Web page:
His best throw was probably the touchdown to Garrett Wilson, although there was fortune involved in the safety getting hurt to lead to this being broken for a touchdown. White releases this just as Wilson has made his break and puts enough juice on it to clear the linebacker dropping into the middle of the field.

One question about this performance is whether it was actually even better than his lauded 400-yard game against the Bengals last year. Leaving aside the fact that the weather wasn't great, as well as the fact that the Bengals had a more established defense, it's interesting to note that he had 302 yards at the end of the third quarter in both games. Notably, though, he had three touchdown passes and no interceptions against the Bears but only one touchdown and two interceptions in the first three quarters against the Bengals.

Clearly with the Jets 31-10 up, they didn't need to pass the ball in the fourth quarter of the Bears game, whereas in the Bengals game, the Jets needed to score 17 to nab a three-point win. White gets extra points for being clutch in that game but he was 8-for-10 for 103 yards and two scores in the fourth quarter of that Bengals game and could easily have replicated that against the Bears the way he was rolling, albeit that there was no need because Chicago's defense wasn't able to keep pace.

In the end, it doesn't matter which of these two games were better. The challenge for White, if he wants to retain the job and keep the Jets in the playoff mix, will be to follow up on it better than he did last time.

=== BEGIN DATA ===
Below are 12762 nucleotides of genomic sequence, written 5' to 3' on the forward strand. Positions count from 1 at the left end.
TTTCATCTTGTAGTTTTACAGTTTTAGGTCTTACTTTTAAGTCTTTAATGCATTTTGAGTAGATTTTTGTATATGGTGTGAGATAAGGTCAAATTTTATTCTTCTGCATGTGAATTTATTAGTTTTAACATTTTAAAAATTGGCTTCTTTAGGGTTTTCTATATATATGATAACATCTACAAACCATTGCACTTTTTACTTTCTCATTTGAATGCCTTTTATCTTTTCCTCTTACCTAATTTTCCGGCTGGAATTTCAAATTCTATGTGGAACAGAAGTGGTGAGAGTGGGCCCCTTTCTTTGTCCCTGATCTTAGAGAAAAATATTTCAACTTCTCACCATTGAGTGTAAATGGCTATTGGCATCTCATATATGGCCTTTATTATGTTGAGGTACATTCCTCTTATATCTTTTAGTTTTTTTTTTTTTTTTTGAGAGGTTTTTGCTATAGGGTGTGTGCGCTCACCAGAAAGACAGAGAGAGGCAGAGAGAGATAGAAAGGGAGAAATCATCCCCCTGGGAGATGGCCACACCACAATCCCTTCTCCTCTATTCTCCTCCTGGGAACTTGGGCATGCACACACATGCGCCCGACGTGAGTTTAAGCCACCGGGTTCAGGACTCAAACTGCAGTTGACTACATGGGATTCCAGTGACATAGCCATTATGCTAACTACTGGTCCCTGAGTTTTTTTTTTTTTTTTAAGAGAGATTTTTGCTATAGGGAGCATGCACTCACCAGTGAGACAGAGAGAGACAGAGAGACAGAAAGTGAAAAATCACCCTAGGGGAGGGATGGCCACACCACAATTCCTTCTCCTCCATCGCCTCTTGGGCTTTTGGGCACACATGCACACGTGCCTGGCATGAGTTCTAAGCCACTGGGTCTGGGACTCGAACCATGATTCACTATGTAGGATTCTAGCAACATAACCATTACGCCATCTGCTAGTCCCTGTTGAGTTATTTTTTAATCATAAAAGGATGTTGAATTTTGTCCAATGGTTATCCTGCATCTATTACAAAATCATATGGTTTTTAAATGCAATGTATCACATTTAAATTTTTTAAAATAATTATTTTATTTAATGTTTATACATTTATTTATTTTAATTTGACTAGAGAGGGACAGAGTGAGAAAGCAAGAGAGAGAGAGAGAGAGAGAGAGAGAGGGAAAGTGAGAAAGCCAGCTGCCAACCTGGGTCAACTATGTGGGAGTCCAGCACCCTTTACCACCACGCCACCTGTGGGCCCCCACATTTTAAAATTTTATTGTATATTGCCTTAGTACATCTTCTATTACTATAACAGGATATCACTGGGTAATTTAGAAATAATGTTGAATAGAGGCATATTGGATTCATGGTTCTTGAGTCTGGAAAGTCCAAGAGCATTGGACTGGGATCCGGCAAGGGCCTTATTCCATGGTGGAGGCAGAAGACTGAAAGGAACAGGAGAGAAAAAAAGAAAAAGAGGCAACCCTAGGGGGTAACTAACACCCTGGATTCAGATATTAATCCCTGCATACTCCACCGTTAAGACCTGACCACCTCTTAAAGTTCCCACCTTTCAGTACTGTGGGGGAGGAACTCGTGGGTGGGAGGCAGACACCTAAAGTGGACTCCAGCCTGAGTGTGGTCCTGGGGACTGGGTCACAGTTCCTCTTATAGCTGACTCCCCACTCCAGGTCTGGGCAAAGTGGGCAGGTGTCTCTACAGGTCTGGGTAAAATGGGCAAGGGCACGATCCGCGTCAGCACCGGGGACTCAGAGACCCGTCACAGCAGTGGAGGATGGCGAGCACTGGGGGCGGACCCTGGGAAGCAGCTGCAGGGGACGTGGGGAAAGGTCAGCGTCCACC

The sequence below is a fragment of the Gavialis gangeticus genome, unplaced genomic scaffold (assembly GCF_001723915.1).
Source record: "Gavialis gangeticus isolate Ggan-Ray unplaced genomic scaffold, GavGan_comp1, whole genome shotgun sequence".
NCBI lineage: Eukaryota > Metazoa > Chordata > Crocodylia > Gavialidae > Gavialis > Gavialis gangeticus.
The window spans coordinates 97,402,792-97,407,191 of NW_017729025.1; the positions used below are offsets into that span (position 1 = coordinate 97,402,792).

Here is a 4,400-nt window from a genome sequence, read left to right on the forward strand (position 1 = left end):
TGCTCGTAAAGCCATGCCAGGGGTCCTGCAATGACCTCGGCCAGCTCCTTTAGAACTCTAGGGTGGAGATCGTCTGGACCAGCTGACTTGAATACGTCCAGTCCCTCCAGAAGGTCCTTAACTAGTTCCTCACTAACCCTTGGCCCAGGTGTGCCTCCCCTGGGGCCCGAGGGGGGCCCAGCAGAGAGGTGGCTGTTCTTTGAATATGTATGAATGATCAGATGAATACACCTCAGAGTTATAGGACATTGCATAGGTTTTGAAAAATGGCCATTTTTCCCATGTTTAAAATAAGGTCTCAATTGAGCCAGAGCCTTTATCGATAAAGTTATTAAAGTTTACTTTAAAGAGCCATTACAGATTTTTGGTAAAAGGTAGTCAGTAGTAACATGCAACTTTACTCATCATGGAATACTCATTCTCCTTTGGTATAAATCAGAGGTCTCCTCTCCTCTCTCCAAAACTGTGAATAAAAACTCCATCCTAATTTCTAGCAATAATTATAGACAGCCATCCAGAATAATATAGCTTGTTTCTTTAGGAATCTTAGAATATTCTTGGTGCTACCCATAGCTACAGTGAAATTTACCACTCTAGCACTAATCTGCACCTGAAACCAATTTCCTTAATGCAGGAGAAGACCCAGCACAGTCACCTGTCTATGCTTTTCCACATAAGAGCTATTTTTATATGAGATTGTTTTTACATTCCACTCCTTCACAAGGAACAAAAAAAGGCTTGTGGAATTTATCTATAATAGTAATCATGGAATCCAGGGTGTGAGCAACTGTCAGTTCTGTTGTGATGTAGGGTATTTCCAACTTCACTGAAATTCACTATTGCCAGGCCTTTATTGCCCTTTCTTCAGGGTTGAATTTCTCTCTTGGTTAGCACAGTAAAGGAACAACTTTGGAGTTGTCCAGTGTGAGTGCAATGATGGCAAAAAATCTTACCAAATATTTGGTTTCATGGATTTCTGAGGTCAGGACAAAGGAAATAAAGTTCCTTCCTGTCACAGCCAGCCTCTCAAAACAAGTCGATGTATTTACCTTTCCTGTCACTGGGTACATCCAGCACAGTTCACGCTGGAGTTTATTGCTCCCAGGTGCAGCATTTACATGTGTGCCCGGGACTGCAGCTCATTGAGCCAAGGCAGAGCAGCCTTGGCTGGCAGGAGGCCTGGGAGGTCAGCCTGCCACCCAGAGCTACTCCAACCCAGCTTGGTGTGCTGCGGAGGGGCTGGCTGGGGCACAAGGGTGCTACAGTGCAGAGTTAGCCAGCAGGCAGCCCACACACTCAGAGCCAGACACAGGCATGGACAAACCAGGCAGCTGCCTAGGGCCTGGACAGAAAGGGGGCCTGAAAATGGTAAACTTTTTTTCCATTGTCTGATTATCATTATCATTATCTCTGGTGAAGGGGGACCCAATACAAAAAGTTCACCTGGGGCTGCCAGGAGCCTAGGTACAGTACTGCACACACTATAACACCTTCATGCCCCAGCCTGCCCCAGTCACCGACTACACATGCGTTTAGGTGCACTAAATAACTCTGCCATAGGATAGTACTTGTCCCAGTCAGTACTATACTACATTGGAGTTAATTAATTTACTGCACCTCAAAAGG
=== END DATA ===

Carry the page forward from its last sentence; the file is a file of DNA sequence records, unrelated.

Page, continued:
A wop bop a loo bop a lop BAM boom

Undrafted rookie Bam Knight had an outstanding impact in his NFL debut, racking up over 100 yards from scrimmage on just 17 touches. That included 72 yards on 12 touches after halftime.

Knight, who forced nine missed tackles, had a 19 yard run and catches of 16 and 14 yards but all three of these saw him with loads of room to run on the left side. His more impressive plays saw him picking up some tougher yardage.

On this play, Knight needed four to get the first down and he ended up battling for eight, with five strong yards after contact.

Here's a run where there wasn't much room to run, but Knight showed good patience and vision with quick feet to find a seam to gain several yards.

In terms of negatives, Knight lost a fumble at the end of one of his catches, although it rolled harmlessly out of bounds. He also ran a kickoff out of the end zone and got blown up at the 15, although his blocking probably let him down on that one.

Knight stepping in and immediately having an impact is exciting because it's reminiscent of the impact Shonn Green had down the stretch in 2009. While other lead backs, like Thomas Jones, were breaking down and becoming less effective, Greene was fresh heading into the postseason and gave a dynamic performance as the Jets' lead back with the running game carrying the Jets on a postseason run.

While Knight is contributing, this perhaps also enables the likes of James Robinson to recharge his batteries so maybe he could himself be a set of fresh legs the Jets could hit their opponents with if they make the postseason. As for Knight, he's clearly a good find and looks set to have a good future with the Jets based on this game.

Previously: Three on D: Lawson, Mosley, Reed